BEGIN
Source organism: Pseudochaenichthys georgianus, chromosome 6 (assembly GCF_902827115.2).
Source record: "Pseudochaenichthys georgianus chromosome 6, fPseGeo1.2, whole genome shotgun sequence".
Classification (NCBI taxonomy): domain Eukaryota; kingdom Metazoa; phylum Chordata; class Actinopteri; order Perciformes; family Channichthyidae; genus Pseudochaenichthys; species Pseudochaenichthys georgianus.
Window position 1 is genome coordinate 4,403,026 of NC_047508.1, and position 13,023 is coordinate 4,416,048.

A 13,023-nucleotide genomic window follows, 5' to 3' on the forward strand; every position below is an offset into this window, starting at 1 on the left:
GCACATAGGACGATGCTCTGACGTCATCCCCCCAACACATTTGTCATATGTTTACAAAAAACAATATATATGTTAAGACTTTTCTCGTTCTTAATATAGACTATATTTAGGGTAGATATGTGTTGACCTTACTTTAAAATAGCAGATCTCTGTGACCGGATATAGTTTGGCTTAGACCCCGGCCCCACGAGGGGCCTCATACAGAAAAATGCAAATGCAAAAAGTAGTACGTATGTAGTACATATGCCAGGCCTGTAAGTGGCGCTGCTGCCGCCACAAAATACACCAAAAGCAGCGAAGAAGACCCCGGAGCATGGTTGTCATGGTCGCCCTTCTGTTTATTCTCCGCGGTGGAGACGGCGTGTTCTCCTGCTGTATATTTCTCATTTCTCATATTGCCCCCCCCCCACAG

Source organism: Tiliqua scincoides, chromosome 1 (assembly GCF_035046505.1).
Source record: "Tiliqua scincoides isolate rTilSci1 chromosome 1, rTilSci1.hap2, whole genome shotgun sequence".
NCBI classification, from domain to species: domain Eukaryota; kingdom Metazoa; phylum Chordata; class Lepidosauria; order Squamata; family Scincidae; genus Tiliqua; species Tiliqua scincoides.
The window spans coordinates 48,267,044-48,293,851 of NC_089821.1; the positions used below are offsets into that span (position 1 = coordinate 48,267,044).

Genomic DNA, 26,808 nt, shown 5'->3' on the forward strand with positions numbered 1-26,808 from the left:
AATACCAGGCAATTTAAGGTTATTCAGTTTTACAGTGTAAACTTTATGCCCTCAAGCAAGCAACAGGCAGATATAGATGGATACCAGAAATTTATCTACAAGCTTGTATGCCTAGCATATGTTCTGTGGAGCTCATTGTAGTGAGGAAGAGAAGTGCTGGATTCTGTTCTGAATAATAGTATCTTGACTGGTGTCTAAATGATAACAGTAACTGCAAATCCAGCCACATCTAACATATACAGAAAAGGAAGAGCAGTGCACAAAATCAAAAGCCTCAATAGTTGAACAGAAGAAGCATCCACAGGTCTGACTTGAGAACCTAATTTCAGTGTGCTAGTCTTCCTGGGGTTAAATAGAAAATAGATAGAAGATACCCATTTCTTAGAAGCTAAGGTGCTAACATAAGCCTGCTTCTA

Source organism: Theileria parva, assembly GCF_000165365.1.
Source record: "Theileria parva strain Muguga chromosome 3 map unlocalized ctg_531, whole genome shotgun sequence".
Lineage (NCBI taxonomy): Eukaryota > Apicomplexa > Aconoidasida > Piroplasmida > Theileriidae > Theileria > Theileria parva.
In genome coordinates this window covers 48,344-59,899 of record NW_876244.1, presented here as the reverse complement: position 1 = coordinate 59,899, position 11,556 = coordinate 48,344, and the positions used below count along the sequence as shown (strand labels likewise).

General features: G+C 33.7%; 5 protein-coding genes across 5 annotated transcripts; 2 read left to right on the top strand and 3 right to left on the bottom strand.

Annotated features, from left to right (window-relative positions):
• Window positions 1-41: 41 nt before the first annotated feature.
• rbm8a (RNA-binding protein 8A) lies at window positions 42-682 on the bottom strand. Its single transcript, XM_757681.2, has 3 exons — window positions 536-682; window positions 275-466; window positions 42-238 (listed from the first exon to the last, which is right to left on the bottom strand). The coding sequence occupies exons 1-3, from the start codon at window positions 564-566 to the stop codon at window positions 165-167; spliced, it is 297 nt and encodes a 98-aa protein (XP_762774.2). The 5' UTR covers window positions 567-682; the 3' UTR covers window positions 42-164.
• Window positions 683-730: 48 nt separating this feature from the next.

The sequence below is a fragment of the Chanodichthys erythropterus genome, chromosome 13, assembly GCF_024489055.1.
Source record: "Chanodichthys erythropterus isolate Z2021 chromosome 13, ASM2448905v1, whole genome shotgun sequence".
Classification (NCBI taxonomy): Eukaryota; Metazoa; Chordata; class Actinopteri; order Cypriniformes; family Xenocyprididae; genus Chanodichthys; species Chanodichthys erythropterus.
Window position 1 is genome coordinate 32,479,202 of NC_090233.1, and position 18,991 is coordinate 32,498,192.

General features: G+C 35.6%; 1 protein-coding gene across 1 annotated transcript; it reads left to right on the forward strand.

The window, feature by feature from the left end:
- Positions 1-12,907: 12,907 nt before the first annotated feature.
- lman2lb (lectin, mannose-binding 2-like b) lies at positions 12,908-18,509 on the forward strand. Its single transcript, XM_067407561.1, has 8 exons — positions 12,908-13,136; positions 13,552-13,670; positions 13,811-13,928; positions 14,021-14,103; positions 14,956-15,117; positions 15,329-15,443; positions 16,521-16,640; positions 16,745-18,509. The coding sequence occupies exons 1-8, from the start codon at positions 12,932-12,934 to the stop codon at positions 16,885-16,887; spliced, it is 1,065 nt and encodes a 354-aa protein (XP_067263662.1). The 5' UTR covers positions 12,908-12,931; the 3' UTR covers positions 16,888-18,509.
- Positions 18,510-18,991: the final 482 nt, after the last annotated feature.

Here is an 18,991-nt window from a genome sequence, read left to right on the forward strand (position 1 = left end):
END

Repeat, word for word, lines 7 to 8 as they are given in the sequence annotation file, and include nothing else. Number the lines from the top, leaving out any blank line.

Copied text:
Source organism: Tiliqua scincoides, chromosome 1 (assembly GCF_035046505.1).
Source record: "Tiliqua scincoides isolate rTilSci1 chromosome 1, rTilSci1.hap2, whole genome shotgun sequence".